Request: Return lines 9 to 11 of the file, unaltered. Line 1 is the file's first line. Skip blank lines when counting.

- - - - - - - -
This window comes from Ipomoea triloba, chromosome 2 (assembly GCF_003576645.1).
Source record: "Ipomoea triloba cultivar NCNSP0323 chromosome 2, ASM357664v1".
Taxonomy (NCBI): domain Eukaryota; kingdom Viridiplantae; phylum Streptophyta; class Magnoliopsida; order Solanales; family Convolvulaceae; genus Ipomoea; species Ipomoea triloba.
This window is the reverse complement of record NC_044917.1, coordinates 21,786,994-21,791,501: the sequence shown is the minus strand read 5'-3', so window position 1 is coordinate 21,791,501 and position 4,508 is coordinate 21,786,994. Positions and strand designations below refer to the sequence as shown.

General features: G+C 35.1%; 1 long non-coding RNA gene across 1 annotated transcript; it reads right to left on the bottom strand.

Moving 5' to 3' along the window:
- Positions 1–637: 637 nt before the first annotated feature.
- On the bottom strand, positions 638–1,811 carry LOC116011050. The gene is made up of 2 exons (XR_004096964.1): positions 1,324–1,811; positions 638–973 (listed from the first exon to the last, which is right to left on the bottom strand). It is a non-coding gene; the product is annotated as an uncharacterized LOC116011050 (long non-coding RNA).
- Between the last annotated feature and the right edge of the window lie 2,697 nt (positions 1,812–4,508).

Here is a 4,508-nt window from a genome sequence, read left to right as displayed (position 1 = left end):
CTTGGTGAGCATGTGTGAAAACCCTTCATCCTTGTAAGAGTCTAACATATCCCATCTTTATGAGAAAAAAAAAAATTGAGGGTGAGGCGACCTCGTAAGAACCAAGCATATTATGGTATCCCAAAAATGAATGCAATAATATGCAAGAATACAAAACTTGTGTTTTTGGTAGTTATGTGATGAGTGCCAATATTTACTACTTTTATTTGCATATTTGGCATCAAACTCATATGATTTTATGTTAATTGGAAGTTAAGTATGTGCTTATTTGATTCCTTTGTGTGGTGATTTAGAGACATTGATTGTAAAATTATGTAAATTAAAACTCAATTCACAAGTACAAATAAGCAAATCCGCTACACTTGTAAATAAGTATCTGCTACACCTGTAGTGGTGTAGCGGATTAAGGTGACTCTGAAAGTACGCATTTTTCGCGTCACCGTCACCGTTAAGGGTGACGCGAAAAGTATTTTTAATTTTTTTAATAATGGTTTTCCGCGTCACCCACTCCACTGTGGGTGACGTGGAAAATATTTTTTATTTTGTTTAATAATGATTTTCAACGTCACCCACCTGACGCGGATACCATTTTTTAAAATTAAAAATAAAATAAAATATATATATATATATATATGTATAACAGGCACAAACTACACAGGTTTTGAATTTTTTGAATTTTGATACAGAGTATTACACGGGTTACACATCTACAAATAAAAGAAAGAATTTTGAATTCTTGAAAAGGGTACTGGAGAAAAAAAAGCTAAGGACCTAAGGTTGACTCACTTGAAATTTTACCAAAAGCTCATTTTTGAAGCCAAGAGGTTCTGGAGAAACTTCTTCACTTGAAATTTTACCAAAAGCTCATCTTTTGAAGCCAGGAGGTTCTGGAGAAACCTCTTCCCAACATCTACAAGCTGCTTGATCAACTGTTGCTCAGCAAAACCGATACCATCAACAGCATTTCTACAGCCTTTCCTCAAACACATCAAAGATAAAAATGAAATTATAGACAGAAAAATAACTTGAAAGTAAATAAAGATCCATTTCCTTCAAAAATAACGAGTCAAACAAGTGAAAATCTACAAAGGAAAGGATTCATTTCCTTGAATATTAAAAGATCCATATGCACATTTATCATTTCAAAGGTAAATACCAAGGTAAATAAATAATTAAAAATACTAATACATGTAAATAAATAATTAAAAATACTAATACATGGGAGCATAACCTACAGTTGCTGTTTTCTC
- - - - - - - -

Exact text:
- Between the last annotated feature and the right edge of the window lie 2,697 nt (positions 1,812–4,508).

Here is a 4,508-nt window from a genome sequence, read left to right as displayed (position 1 = left end):
CTTGGTGAGCATGTGTGAAAACCCTTCATCCTTGTAAGAGTCTAACATATCCCATCTTTATGAGAAAAAAAAAAATTGAGGGTGAGGCGACCTCGTAAGAACCAAGCATATTATGGTATCCCAAAAATGAATGCAATAATATGCAAGAATACAAAACTTGTGTTTTTGGTAGTTATGTGATGAGTGCCAATATTTACTACTTTTATTTGCATATTTGGCATCAAACTCATATGATTTTATGTTAATTGGAAGTTAAGTATGTGCTTATTTGATTCCTTTGTGTGGTGATTTAGAGACATTGATTGTAAAATTATGTAAATTAAAACTCAATTCACAAGTACAAATAAGCAAATCCGCTACACTTGTAAATAAGTATCTGCTACACCTGTAGTGGTGTAGCGGATTAAGGTGACTCTGAAAGTACGCATTTTTCGCGTCACCGTCACCGTTAAGGGTGACGCGAAAAGTATTTTTAATTTTTTTAATAATGGTTTTCCGCGTCACCCACTCCACTGTGGGTGACGTGGAAAATATTTTTTATTTTGTTTAATAATGATTTTCAACGTCACCCACCTGACGCGGATACCATTTTTTAAAATTAAAAATAAAATAAAATATATATATATATATATATGTATAACAGGCACAAACTACACAGGTTTTGAATTTTTTGAATTTTGATACAGAGTATTACACGGGTTACACATCTACAAATAAAAGAAAGAATTTTGAATTCTTGAAAAGGGTACTGGAGAAAAAAAAGCTAAGGACCTAAGGTTGACTCACTTGAAATTTTACCAAAAGCTCATTTTTGAAGCCAAGAGGTTCTGGAGAAACTTCTTCACTTGAAATTTTACCAAAAGCTCATCTTTTGAAGCCAGGAGGTTCTGGAGAAACCTCTTCCCAACATCTACAAGCTGCTTGATCAACTGTTGCTCAGCAAAACCGATACCATCAACAGCATTTCTACAGCCTTTCCTCAAACACATCAAAGATAAAAATGAAATTATAGACAGAAAAATAACTTGAAAGTAAATAAAGATCCATTTCCTTCAAAAATAACGAGTCAAACAAGTGAAAATCTACAAAGGAAAGGATTCATTTCCTTGAATATTAAAAGATCCATATGCACATTTATCATTTCAAAGGTAAATACCAAGGTAAATAAATAATTAAAAATACTAATACATGTAAATAAATAATTAAAAATACTAATACATGGGAGCATAACCTACAGTTGCTGTTTTCTC